The arts and cultural sector in Philadelphia, Pa., has a $3.3-billion impact on the region’s economy, employing 44,000 jobs and is outperforming the nation as a whole, according to research published by the Greater Philadelphia Cultural Alliance.
The Arts, Culture and Economic Prosperity in Greater Philadelphia report details how spending by cultural organizations and their audiences ripples through the economy, generating revenues for businesses, families and local governments.
The report also compares Philadelphia against 181 other cities, regions and communities to show how Philadelphia and its cultural community stack up against the rest of the country. Among participating regions, Southeastern Pennsylvania’s cultural sector ranks first in job creation, accounting for 11 jobs per 1,000 residents, nearly double the national average. The City of Philadelphia is third in per-capita cultural expenditures in a ranking of major cities, coming in below Washington, D.C. and San Francisco, but above Chicago, Seattle and Atlanta.
According to the report, the cultural sector generates 44,000 jobs and returns $1 billion to local residents in the form of paychecks and household income. Arts and culture generates $169 million in tax revenues for state and local governments.
“In many places, culture is viewed as an amenity. Here in Philadelphia, it’s interwoven into the fabric of everything we do,” said Cultural Alliance President Tom Kaiden. “Arts and culture is a vital regional asset that supports thousands of jobs, benefits business in every industry and helps grow our economy.”
Among the findings in the report:
- Southeastern Pennsylvania’s cultural organizations and their audiences have a combined impact of $3.3 billion on the region’s economy. It starts with $1.4 billion of direct expenditures by organizations and audiences. This first round of spending triggers subsequent rounds of spending and results in an additional $1.9 billion in indirect expenditures locally.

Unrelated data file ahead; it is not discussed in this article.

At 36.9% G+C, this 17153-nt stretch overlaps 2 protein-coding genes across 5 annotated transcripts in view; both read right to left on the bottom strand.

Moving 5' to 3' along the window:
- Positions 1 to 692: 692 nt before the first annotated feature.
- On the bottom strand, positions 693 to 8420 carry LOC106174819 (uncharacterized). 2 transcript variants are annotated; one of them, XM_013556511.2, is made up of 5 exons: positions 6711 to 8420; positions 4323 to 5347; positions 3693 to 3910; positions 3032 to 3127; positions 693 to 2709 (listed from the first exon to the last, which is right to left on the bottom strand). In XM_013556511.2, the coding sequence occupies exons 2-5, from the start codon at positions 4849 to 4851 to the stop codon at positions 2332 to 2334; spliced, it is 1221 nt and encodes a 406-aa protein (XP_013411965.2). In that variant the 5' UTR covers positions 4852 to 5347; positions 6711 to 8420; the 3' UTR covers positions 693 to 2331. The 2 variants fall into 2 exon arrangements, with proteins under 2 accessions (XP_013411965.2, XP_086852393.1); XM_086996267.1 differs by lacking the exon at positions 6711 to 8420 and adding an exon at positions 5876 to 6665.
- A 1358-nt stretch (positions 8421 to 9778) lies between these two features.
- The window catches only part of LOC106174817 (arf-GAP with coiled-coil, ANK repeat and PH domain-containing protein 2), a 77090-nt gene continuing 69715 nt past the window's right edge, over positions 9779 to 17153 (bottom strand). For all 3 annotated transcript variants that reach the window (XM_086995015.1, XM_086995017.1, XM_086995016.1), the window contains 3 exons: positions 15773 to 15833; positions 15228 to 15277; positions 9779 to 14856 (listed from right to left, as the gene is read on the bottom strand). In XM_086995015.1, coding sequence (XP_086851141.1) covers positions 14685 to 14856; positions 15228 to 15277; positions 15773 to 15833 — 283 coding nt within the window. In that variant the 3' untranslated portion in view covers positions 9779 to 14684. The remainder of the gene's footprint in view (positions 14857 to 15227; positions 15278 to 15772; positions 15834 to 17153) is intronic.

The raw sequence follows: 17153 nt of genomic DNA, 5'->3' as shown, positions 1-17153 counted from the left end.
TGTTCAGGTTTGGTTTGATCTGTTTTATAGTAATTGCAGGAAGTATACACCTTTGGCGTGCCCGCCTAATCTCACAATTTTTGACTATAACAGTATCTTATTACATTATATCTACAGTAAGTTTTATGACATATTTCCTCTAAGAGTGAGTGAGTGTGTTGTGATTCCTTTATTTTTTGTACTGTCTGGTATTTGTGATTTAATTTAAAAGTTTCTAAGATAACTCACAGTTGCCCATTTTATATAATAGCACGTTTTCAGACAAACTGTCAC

- Arts and culture supports 44,000 full-time equivalent jobs throughout the region, supporting workers in nearly every industry and in every community.
- Arts and culture returns $1.04 billion in household income to Southeastern Pennsylvania residents. Approximately half goes to people living in the City of Philadelphia, and $349.5 million divided up among residents in Chester ($60.6 million), Bucks ($65.5 million), Delaware ($103.5 million) and Montgomery ($119.9 million) counties. The remainder ends up in other Pennsylvania counties and to out of state residents in New Jersey and Delaware.
- Cultural tourism is a valuable asset for the region, injecting nearly $230 million in direct spending into the economy. Though visitors make up 29 percent of cultural attendees, they account for nearly 44 percent of total audience spending. On average, cultural visitors spend nearly twice as much as local residents per excursion ($45 vs. $24 per person).
- Arts and culture are a boon to the restaurant and hospitality industries. Cultural audiences spend $237.8 million on meals before and after events, and another $84.3 million on hotels and overnight lodging.
The report breaks down economic impact by cultural discipline. The region’s Science and Nature organizations have the largest impact on the sector with a total economic impact of $658.1 million. This is closely followed by the History ($616 million) and Museums, Galleries and Visual Arts ($604 million). Performing arts disciplines have a combined economic impact of $675 million, with Music as the highest performer with an economic impact of $242.2 million. Theater and Dance generate $242.2 million and $61.5 million in economic impact respectively.
The Cultural Alliance gathered data on spending, employment, attendance, and other relevant areas for 345 local arts and cultural organizations through the Pennsylvania Cultural Data Project. The Alliance also collected 2,039 audience spending surveys from patrons at 78 arts and cultural events held by 53 organizations throughout 2011.
For more information, visit www.philaculture.org